The challenge in learning a new language is that you don’t know what you don’t know. Very often when I look at older code I’ve written I realize that there’s a far better way of solving the problem, I just wasn’t aware of it at the time.
The purpose of this post is to cover a bunch of random things about Flex that I’ve learned along the way. For many of you I’m sure this list will be more of a review, but if you’re new to Flex hopefully you’ll find something which you didn’t know you were looking for.
Essentially, it’s a namespace (similar to public, private, protected and internal) used by the framework to protect code.
Some properties and methods in the framework need to be accessible from other places while still being hidden from the casual user. Using ‘protected’ would require that the class is a subclass, and ‘internal’ requires that it’s in the same package. This way any class can access a ‘hidden’ property or method of another class.
While this can be used to hack the framework, in general using the mx_internal namespace to access hidden properties should be avoided as it’s very easy to cause unexpected side effects (the property/method is probably hidden for a reason).
Let me start by saying if using this function is fixing your problem but you’re not sure why you’re probably doing something else wrong. The callLater function is used to tell the Flash Player to call the function on the next frame.
Here’s a valid use of this function. If you set the dataProvider property of a list and then want to set an item as being selected you’d want to use the callLater. This gives the Flash Player a chance to setup the new dataProvider before you select your item.
So… why is this. When you set most properties the values aren’t actually set right away. The component will generally store the new value and mark that it’s been changed. It will then wait until the next validation to actually set the new value.
Using the callLater gives the component a chance to validate itself first. Because of this, you can often call validateNow instead of using a callLater but by doing so you’re forcing the class validate sooner than it’d like which could introduce performance issues.
This topic touches upon a key Flex idea, work with the framework not against it. The framework has a specific order in which things happen, the more familiar you are with how the framework operates the better off you’ll be.
initialize vs creationComplete
This topic is a good follow up to the last one. To really understand the difference you need to study up on the component lifecycle . In a nutshell initialize is called when the component’s children exist but aren’t yet measured/positioned, while creationComplete is called once the component has finished setting itself up.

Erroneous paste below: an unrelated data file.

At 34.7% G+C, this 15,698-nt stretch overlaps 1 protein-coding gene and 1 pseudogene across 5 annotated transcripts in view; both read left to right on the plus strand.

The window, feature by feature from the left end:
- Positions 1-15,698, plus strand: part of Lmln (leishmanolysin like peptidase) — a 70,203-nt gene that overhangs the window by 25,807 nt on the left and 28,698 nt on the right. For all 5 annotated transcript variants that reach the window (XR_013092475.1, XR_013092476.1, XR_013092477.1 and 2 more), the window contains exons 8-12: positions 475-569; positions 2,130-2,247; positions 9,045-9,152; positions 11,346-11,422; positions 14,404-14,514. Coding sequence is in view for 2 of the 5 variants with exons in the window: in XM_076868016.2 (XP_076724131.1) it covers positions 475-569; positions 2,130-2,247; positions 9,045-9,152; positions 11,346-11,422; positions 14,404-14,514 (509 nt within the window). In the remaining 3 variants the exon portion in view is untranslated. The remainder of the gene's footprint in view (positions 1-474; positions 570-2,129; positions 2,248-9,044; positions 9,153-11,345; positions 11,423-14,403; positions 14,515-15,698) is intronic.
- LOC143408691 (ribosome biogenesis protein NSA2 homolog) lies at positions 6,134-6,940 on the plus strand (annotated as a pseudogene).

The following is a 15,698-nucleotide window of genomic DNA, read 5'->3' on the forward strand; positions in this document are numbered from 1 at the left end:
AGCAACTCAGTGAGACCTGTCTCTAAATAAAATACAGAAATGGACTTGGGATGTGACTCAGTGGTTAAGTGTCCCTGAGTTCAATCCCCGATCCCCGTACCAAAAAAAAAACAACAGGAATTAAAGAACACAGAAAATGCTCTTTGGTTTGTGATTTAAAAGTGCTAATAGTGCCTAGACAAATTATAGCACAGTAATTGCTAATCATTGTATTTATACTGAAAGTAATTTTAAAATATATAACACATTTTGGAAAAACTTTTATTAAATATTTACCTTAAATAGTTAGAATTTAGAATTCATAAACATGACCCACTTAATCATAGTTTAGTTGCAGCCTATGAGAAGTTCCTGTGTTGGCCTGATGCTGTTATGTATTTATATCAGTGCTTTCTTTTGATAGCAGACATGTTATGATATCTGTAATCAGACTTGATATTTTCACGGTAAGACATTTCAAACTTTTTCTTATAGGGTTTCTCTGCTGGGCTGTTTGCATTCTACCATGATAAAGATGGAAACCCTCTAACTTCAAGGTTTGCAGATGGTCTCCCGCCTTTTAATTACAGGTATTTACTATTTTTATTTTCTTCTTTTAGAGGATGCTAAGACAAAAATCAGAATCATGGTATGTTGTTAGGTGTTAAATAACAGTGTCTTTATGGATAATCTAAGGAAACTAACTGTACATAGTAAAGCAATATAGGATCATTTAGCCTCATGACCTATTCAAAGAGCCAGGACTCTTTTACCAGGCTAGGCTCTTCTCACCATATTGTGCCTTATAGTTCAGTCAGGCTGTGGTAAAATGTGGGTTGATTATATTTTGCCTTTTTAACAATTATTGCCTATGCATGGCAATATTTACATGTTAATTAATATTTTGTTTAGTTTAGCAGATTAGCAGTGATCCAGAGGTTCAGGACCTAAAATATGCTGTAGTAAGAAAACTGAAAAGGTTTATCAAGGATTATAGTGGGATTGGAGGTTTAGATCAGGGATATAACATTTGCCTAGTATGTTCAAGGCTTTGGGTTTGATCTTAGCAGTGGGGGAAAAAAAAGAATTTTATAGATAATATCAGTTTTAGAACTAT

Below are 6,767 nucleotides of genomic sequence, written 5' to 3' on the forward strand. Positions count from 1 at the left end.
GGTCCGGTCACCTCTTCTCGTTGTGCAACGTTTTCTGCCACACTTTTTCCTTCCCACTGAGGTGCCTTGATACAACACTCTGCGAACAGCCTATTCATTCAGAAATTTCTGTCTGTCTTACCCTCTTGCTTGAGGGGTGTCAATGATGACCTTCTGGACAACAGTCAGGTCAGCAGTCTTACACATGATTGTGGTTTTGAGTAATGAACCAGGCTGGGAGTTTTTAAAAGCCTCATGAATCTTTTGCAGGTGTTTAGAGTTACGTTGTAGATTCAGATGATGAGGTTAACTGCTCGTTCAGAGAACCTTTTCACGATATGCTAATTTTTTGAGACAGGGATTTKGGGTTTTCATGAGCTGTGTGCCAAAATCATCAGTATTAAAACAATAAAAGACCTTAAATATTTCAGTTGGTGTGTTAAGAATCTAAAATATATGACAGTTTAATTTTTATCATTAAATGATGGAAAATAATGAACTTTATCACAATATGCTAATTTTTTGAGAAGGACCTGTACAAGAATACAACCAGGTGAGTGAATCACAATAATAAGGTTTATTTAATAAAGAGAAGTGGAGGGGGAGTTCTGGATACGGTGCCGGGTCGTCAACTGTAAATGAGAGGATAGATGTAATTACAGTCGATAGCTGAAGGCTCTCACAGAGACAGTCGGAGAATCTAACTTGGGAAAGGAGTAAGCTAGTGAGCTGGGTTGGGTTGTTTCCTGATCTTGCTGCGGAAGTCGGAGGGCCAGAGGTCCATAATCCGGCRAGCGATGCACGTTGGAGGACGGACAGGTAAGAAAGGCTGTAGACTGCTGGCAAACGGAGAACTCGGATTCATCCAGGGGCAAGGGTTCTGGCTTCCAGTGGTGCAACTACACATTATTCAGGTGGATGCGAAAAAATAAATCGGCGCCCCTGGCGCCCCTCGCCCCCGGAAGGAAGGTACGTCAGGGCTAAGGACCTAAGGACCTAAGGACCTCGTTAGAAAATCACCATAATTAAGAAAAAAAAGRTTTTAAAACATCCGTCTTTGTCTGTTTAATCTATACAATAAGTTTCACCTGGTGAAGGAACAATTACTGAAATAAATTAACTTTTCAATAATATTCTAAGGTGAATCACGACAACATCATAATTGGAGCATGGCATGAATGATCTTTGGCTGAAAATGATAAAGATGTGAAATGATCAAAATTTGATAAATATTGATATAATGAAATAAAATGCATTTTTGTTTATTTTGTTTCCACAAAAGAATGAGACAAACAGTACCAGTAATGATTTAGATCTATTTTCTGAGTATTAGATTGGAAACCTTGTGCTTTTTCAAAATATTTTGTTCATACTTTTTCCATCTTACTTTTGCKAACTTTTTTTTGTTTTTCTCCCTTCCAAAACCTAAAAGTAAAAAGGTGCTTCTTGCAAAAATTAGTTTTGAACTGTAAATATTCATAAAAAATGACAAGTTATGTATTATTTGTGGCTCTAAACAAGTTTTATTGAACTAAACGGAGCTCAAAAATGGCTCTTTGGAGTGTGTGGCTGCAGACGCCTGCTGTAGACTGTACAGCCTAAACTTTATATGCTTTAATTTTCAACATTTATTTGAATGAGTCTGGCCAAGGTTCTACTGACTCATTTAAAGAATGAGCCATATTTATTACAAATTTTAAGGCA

The take away point here is you want to avoid placing code which will change the size/layout of a component’s children in the creationComplete handler. Doing so will force the Flash Player to size/layout the children a second time (which decreases the performance).
It’s good to be able to spot this issue by looking at how your application renders itself. Ideally, when the window is shown it should already be fully created but if you use creationComplete event handler on a slower machine you can visibly see the application resize its children.
When I started to learn Flex I read all of the Flex books I could get my hands on, what I was missing however were the ActionScript books. Being an expert in Flex requires two sets of knowledge: the Flex Framework as well as a good understanding of ActionScript.
I obviously can’t cover all the cool things that you can do with ActionScript in this post but one item that I find handy is the mask property. This can be used to define a section of a component to be visible. Before I knew about masks I was adding white boxes to my applications to cover up the parts that I wanted to hide. Masks are a much more elegant solution to this problem.
One of the greatest aspects of Flex is how easy it is to create really cool effects (as a side point, remember to use them where they make sense… every item on the screen doesn’t need to slide into place). The catch is sometimes the effects can get slowed down by other things happening in the background. I find that hurky-jurky effects can be somewhat painful to watch.
A possible solution is to set the suspendBackgroundProcessing property to true. This will tell the Flash Player to focus all of it’s resources on making the effect run smoothly. Another technique which I’ve found sometimes helps is to delay the effect slightly.
There are a number of different event types in Flex which each have their own special properties. It’s a good idea to glance at the full list to see what’s out there but here’s one property which I find particularly useful.
The FocusEvent class has a property called relatedObject which will tell you where the focus is going to/coming from. This can be really handy when creating focus event handlers.
Next to the trace function, this is the single most important function for debugging. This will dump an object to a string. While debugging I’ll very often write something like.
trace( ObjectUtil.toString( myVariable ) );
This one’s just eye candy. Using this effect will cause the list to fade in/out items which are added or removed. When using this effect you need to remember to set variableRowHeight property on the List component to true.
That about wraps it up. Hopefully you learned something new while reading the post, or at the very least feel good about yourself because you were already familiar with everything mentioned here.